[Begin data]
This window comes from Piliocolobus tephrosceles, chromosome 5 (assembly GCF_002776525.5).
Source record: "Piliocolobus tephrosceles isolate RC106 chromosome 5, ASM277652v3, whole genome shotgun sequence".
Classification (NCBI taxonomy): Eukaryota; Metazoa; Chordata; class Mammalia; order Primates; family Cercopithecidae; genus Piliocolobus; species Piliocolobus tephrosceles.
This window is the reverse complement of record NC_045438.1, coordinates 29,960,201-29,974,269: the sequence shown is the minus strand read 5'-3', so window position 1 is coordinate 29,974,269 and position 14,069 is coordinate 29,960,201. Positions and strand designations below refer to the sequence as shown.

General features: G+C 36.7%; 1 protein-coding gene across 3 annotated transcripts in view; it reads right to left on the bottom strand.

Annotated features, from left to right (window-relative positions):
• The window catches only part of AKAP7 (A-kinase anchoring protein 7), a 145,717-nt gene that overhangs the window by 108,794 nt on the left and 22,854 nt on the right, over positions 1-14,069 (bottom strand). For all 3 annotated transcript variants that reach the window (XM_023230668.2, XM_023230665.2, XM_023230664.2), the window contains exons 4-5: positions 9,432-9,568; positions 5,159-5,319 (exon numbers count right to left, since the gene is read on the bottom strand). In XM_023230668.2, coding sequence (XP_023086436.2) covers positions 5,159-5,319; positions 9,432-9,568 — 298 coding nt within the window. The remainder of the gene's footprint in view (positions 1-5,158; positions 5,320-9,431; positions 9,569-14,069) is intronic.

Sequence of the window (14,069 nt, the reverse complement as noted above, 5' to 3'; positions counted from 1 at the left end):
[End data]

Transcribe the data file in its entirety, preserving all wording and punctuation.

This window comes from Piliocolobus tephrosceles, chromosome 5 (assembly GCF_002776525.5).
Source record: "Piliocolobus tephrosceles isolate RC106 chromosome 5, ASM277652v3, whole genome shotgun sequence".
Classification (NCBI taxonomy): Eukaryota; Metazoa; Chordata; class Mammalia; order Primates; family Cercopithecidae; genus Piliocolobus; species Piliocolobus tephrosceles.
This window is the reverse complement of record NC_045438.1, coordinates 29,960,201-29,974,269: the sequence shown is the minus strand read 5'-3', so window position 1 is coordinate 29,974,269 and position 14,069 is coordinate 29,960,201. Positions and strand designations below refer to the sequence as shown.

General features: G+C 36.7%; 1 protein-coding gene across 3 annotated transcripts in view; it reads right to left on the bottom strand.

Annotated features, from left to right (window-relative positions):
• The window catches only part of AKAP7 (A-kinase anchoring protein 7), a 145,717-nt gene that overhangs the window by 108,794 nt on the left and 22,854 nt on the right, over positions 1-14,069 (bottom strand). For all 3 annotated transcript variants that reach the window (XM_023230668.2, XM_023230665.2, XM_023230664.2), the window contains exons 4-5: positions 9,432-9,568; positions 5,159-5,319 (exon numbers count right to left, since the gene is read on the bottom strand). In XM_023230668.2, coding sequence (XP_023086436.2) covers positions 5,159-5,319; positions 9,432-9,568 — 298 coding nt within the window. The remainder of the gene's footprint in view (positions 1-5,158; positions 5,320-9,431; positions 9,569-14,069) is intronic.

Sequence of the window (14,069 nt, the reverse complement as noted above, 5' to 3'; positions counted from 1 at the left end):